We have messages like this about unsettled science read by probably millions of people, and in contrast, decent climate science, by Exxon's own scientists, hidden away in peer-reviewed articles in, you know, scientific journals. And so the discrepancy is not just in the message being communicated.
Miles, what has Exxon said about this report?
Well, we called ExxonMobil. We asked them to respond on camera to the Harvard study. They declined, but they did offer us a written statement.
In part it reads: The study was paid for, written and published by activists leading a five-year campaign against the company. It is inaccurate and preposterous. Our statements have been consistent with our understanding of climate science. Rather than pursuing solutions to address the risk of climate change, these activists, along with trial lawyers, have acknowledge a goal of extracting money from our shareholders and attacking the company's reputation.
Naomi Oreskes says she is not ashamed to be called an activist, because she considers herself to be both an activist and a scholar, and she doesn't see those two things as contradictory, William.
Miles, does Exxon offer any examples that contradict this study?
They do offer two examples from the year 2000, two op-ed pieces which seem to embrace the overall scientific consensus. But that's all they offered specifically.
Obviously, this is coming in the midst of Exxon fighting all of these other legal battles about its messaging about climate change. How is this study going to impact any of that?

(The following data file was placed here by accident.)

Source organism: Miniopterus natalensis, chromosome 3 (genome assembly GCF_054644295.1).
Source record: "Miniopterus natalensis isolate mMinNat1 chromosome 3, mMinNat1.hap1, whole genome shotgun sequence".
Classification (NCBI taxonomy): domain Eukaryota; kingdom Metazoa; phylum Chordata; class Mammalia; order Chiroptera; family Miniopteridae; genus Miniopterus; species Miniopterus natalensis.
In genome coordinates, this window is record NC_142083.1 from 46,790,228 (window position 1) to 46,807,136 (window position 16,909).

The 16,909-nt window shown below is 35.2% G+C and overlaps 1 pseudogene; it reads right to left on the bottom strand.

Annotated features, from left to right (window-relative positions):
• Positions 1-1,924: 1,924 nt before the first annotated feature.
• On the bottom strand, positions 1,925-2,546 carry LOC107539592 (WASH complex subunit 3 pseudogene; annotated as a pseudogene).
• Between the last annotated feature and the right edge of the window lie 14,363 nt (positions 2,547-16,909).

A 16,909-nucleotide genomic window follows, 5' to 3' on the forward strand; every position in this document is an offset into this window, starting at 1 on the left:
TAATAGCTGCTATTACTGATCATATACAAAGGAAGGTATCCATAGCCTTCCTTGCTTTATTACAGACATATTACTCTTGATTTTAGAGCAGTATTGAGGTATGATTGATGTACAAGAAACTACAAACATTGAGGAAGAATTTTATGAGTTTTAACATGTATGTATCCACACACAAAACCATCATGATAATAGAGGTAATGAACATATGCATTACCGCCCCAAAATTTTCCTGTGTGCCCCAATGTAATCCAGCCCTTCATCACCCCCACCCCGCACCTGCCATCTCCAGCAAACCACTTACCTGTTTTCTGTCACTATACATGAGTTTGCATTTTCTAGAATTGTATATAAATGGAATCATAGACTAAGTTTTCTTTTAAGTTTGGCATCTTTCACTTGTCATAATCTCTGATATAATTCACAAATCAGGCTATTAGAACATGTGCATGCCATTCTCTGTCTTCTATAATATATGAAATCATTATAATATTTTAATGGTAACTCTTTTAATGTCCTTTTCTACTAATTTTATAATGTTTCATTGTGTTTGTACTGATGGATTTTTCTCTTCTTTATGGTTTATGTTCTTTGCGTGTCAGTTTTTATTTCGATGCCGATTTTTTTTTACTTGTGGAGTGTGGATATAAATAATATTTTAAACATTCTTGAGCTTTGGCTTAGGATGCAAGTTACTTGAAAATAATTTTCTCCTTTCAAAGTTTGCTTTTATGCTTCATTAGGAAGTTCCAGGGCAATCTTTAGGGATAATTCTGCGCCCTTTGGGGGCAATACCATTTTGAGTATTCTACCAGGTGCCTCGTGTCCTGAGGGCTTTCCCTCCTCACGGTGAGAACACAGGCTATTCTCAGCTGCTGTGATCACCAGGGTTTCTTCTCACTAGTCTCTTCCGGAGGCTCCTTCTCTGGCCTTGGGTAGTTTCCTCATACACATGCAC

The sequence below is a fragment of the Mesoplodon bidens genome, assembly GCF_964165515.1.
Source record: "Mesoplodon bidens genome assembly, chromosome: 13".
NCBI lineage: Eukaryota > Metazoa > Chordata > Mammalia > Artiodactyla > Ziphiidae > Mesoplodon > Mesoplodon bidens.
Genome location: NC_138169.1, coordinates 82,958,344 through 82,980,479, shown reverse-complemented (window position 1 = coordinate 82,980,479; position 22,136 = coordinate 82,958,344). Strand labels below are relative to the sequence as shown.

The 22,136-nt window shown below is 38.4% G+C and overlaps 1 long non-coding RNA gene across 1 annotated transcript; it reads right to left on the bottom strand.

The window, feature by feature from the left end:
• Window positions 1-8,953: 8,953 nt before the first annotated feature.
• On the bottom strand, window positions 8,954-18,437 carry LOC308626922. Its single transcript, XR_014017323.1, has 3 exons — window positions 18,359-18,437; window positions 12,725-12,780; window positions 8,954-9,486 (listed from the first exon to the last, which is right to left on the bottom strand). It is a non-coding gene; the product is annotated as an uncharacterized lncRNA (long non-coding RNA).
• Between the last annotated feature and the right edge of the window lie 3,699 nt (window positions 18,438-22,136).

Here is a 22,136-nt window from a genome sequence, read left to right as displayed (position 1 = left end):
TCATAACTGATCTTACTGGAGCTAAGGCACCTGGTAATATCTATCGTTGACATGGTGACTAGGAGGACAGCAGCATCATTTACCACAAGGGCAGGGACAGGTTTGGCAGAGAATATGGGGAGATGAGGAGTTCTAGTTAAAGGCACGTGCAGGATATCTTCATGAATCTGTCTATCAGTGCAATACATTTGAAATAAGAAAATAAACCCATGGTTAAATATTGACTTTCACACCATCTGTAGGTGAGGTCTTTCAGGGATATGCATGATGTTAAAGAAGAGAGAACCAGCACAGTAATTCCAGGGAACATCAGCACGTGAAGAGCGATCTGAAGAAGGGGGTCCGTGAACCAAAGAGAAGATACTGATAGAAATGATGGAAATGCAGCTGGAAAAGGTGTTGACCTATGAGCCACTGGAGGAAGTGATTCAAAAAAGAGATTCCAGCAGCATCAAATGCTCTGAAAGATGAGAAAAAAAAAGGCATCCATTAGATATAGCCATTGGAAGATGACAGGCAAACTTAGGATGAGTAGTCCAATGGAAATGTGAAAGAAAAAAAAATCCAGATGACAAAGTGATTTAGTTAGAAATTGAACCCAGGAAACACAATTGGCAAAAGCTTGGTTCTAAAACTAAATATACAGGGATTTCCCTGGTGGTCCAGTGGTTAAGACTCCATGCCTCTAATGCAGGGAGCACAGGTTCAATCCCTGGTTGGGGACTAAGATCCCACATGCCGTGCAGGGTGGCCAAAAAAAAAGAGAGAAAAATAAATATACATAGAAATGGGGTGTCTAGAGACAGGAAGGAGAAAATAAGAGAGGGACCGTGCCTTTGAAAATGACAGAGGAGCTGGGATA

Well, Exxon is, indeed, fighting off a lot of legal challenges right now. Shareholders have sued the company claiming its public statements dismissing the risks of climate change were materially false and misleading. A class action suit filed by Exxon employees claims the company overstated the value of its assets, driven in part by its failure to acknowledge the impact of climate change on the value of its reserves.
Attorneys general in New York and Massachusetts are probing whether Exxon lied to investors, as is the Securities and Exchange Commission. Geoffrey Supran and Naomi Oreskes say they're not making judgments on specific legal issues, but it is highly likely this scientific take on the politics of climate change will be injected into the legal process, William.
All right. As always, Miles O'Brien, thank you so much.
You're welcome, William.